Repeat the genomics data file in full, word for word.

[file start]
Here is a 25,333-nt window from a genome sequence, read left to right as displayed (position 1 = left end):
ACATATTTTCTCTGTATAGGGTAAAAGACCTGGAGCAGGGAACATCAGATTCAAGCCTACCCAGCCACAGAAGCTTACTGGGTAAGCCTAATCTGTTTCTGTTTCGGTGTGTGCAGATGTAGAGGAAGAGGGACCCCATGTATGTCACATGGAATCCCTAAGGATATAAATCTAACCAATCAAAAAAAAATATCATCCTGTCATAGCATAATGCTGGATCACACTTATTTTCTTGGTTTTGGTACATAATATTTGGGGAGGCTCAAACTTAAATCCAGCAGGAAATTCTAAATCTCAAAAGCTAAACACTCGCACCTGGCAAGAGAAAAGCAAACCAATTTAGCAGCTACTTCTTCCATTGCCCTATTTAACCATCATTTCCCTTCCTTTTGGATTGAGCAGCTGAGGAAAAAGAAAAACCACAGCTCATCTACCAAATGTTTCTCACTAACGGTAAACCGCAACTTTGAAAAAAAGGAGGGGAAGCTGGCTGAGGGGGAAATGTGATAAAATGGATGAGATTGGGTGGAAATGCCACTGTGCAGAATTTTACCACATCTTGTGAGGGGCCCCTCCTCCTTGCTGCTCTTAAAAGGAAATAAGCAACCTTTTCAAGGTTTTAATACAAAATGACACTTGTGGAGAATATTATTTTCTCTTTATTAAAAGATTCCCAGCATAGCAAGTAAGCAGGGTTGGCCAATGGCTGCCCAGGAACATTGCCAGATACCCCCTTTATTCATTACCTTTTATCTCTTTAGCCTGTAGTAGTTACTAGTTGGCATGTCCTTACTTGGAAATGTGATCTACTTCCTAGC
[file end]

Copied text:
Here is a 25,333-nt window from a genome sequence, read left to right as displayed (position 1 = left end):
ACATATTTTCTCTGTATAGGGTAAAAGACCTGGAGCAGGGAACATCAGATTCAAGCCTACCCAGCCACAGAAGCTTACTGGGTAAGCCTAATCTGTTTCTGTTTCGGTGTGTGCAGATGTAGAGGAAGAGGGACCCCATGTATGTCACATGGAATCCCTAAGGATATAAATCTAACCAATCAAAAAAAAATATCATCCTGTCATAGCATAATGCTGGATCACACTTATTTTCTTGGTTTTGGTACATAATATTTGGGGAGGCTCAAACTTAAATCCAGCAGGAAATTCTAAATCTCAAAAGCTAAACACTCGCACCTGGCAAGAGAAAAGCAAACCAATTTAGCAGCTACTTCTTCCATTGCCCTATTTAACCATCATTTCCCTTCCTTTTGGATTGAGCAGCTGAGGAAAAAGAAAAACCACAGCTCATCTACCAAATGTTTCTCACTAACGGTAAACCGCAACTTTGAAAAAAAGGAGGGGAAGCTGGCTGAGGGGGAAATGTGATAAAATGGATGAGATTGGGTGGAAATGCCACTGTGCAGAATTTTACCACATCTTGTGAGGGGCCCCTCCTCCTTGCTGCTCTTAAAAGGAAATAAGCAACCTTTTCAAGGTTTTAATACAAAATGACACTTGTGGAGAATATTATTTTCTCTTTATTAAAAGATTCCCAGCATAGCAAGTAAGCAGGGTTGGCCAATGGCTGCCCAGGAACATTGCCAGATACCCCCTTTATTCATTACCTTTTATCTCTTTAGCCTGTAGTAGTTACTAGTTGGCATGTCCTTACTTGGAAATGTGATCTACTTCCTAGC